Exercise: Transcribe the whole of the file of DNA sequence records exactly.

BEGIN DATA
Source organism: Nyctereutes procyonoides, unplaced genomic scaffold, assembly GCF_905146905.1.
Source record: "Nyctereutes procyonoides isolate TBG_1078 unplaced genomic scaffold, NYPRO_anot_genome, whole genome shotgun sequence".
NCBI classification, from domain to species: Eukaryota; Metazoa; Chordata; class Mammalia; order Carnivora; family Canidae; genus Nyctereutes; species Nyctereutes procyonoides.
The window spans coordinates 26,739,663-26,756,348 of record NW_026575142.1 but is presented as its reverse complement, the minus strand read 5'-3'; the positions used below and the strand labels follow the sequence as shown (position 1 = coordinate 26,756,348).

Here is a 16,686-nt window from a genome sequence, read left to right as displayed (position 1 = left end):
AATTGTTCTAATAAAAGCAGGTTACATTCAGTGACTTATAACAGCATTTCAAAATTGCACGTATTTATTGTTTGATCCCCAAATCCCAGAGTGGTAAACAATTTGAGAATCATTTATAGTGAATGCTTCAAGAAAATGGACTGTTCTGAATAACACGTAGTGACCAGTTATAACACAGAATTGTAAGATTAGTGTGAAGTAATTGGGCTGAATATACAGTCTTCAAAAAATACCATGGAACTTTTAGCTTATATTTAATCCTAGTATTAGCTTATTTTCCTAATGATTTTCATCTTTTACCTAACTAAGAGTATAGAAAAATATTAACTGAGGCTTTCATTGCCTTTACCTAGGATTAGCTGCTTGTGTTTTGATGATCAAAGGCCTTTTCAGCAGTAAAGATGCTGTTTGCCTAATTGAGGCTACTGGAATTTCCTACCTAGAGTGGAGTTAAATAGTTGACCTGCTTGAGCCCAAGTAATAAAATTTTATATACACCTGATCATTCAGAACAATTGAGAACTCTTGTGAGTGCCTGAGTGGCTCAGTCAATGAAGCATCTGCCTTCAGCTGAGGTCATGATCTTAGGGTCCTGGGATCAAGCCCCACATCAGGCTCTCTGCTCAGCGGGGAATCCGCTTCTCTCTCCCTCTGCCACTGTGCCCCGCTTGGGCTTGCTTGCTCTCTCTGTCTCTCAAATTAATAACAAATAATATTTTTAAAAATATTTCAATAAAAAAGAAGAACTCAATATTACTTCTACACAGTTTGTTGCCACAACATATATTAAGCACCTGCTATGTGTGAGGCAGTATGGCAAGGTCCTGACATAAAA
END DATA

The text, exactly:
Source organism: Nyctereutes procyonoides, unplaced genomic scaffold, assembly GCF_905146905.1.
Source record: "Nyctereutes procyonoides isolate TBG_1078 unplaced genomic scaffold, NYPRO_anot_genome, whole genome shotgun sequence".
NCBI classification, from domain to species: Eukaryota; Metazoa; Chordata; class Mammalia; order Carnivora; family Canidae; genus Nyctereutes; species Nyctereutes procyonoides.
The window spans coordinates 26,739,663-26,756,348 of record NW_026575142.1 but is presented as its reverse complement, the minus strand read 5'-3'; the positions used below and the strand labels follow the sequence as shown (position 1 = coordinate 26,756,348).

Here is a 16,686-nt window from a genome sequence, read left to right as displayed (position 1 = left end):
AATTGTTCTAATAAAAGCAGGTTACATTCAGTGACTTATAACAGCATTTCAAAATTGCACGTATTTATTGTTTGATCCCCAAATCCCAGAGTGGTAAACAATTTGAGAATCATTTATAGTGAATGCTTCAAGAAAATGGACTGTTCTGAATAACACGTAGTGACCAGTTATAACACAGAATTGTAAGATTAGTGTGAAGTAATTGGGCTGAATATACAGTCTTCAAAAAATACCATGGAACTTTTAGCTTATATTTAATCCTAGTATTAGCTTATTTTCCTAATGATTTTCATCTTTTACCTAACTAAGAGTATAGAAAAATATTAACTGAGGCTTTCATTGCCTTTACCTAGGATTAGCTGCTTGTGTTTTGATGATCAAAGGCCTTTTCAGCAGTAAAGATGCTGTTTGCCTAATTGAGGCTACTGGAATTTCCTACCTAGAGTGGAGTTAAATAGTTGACCTGCTTGAGCCCAAGTAATAAAATTTTATATACACCTGATCATTCAGAACAATTGAGAACTCTTGTGAGTGCCTGAGTGGCTCAGTCAATGAAGCATCTGCCTTCAGCTGAGGTCATGATCTTAGGGTCCTGGGATCAAGCCCCACATCAGGCTCTCTGCTCAGCGGGGAATCCGCTTCTCTCTCCCTCTGCCACTGTGCCCCGCTTGGGCTTGCTTGCTCTCTCTGTCTCTCAAATTAATAACAAATAATATTTTTAAAAATATTTCAATAAAAAAGAAGAACTCAATATTACTTCTACACAGTTTGTTGCCACAACATATATTAAGCACCTGCTATGTGTGAGGCAGTATGGCAAGGTCCTGACATAAAA